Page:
. Moderator cut: snip

Quote:
Originally Posted by JanND View Post
Be kind to your dog, medical treatment is helpful for these issues. all the best
For goodness sake, did you not read my last post? My dog is under the care of a vet. I was 100% prepared to put him to sleep last year. The vet said it wasn't time. And she was right! I wasn't about to rush for a visit over an accident in his bed. I talked to the vet this morning and she doesn't think this is a problem whatsoever. She said it's the normal course for his disease. And she doesn't think it's a big issue because he has only had 5 accidents over the past few months. This is the first time in his bed.

Last edited by Keeper; 01-02-2012 at 04:21 PM.. Reason: orphaned/rude
Reply With Quote Quick reply to this message
 
Old 01-02-2012, 08:36 AM
 
1,231 posts, read 1,152,954 times
Reputation: 1794
God bless you Hope! Taking care of a senior can be tough - made tougher because so much of it has to be intuitive on your part. He is a lucky pup to have spent his 17 years with a caring family.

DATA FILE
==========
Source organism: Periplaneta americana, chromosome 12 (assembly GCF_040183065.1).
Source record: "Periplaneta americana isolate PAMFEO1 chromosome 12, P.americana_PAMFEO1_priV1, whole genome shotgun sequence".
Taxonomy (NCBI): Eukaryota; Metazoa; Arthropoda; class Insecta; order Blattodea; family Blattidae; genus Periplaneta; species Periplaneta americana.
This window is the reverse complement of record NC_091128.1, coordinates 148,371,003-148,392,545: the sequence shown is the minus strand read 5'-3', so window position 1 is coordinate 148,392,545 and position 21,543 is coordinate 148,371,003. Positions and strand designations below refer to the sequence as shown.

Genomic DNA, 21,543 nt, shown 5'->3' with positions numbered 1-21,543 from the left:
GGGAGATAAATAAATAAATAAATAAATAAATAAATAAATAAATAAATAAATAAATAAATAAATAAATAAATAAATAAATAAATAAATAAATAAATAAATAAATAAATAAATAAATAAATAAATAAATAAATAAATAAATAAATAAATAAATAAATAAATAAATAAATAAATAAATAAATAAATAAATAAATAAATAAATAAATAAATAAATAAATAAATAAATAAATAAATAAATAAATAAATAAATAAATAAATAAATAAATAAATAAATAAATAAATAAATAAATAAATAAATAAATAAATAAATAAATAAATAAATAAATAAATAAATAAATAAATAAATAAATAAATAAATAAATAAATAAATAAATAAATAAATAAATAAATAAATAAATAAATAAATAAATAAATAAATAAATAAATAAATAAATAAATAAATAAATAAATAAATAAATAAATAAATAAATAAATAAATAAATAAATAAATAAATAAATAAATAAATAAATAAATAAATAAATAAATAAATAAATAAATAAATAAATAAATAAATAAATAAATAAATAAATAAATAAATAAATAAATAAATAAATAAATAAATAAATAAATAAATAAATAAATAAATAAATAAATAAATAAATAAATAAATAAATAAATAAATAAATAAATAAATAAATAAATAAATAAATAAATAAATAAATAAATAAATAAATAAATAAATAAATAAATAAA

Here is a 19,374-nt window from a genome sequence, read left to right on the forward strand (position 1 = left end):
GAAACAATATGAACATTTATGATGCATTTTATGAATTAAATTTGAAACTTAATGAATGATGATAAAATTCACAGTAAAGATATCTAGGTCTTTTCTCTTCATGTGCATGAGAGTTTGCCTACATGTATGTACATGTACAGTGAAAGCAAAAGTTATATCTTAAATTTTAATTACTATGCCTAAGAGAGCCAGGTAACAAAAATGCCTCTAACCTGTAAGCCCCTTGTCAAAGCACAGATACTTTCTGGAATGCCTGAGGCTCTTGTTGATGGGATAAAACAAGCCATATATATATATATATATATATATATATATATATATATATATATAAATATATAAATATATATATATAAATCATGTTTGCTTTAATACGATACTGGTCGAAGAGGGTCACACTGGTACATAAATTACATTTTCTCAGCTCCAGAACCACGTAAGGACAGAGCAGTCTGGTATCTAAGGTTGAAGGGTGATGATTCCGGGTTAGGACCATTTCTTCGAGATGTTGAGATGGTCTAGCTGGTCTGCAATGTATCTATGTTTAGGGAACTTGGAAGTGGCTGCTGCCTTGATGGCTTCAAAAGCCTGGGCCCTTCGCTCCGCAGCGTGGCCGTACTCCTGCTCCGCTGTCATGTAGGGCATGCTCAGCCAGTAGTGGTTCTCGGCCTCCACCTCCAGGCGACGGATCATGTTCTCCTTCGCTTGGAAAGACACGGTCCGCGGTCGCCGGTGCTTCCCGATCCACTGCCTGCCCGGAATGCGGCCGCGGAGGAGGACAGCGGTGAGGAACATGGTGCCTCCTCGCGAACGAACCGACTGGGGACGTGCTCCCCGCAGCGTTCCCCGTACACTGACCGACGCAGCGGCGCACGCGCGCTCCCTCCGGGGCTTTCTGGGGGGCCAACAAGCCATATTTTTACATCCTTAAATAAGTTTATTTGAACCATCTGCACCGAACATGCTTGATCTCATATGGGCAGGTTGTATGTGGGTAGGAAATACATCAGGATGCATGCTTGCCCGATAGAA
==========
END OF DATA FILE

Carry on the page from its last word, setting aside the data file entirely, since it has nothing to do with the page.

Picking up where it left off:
It is difficult not to be sad about seeing the hardships your dog has to endure getting older. Please don't take this as I am telling what to do or assuming you haven't already had the same thoughts but what helped me was to think of a symptom like this as a wake up call that time together is limited and to make the most of it! Treat him like a king so the thought of how you helped in his last days will help you when it really is the end.
Here's to him having a long reign under your roof!
Reply With Quote Quick reply to this message
Please register to post and access all features of our very popular forum. It is free and quick. Over $68,000 in prizes has already been given out to active posters on our forum. Additional giveaways are planned.

Detailed information about all U.S. cities, counties, and zip codes on our site: City-data.com.


Reply
Please update this thread with any new information or opinions. This open thread is still read by thousands of people, so we encourage all additional points of view.

Quick Reply
Message:


Over $84,000 in prizes was already given out to active posters on our forum and additional giveaways are planned!

Go Back   City-Data Forum > General Forums > Pets > Dogs

All times are GMT -6.

2005-2014, Advameg, Inc.

City-Data.com - Archive 1, 2, 3, 4, 5, 6, 7, 8, 9, 10, 11, 12, 13, 14, 15, 16, 17, 18, 19, 20, 21, 22, 23, 24, 25 - Top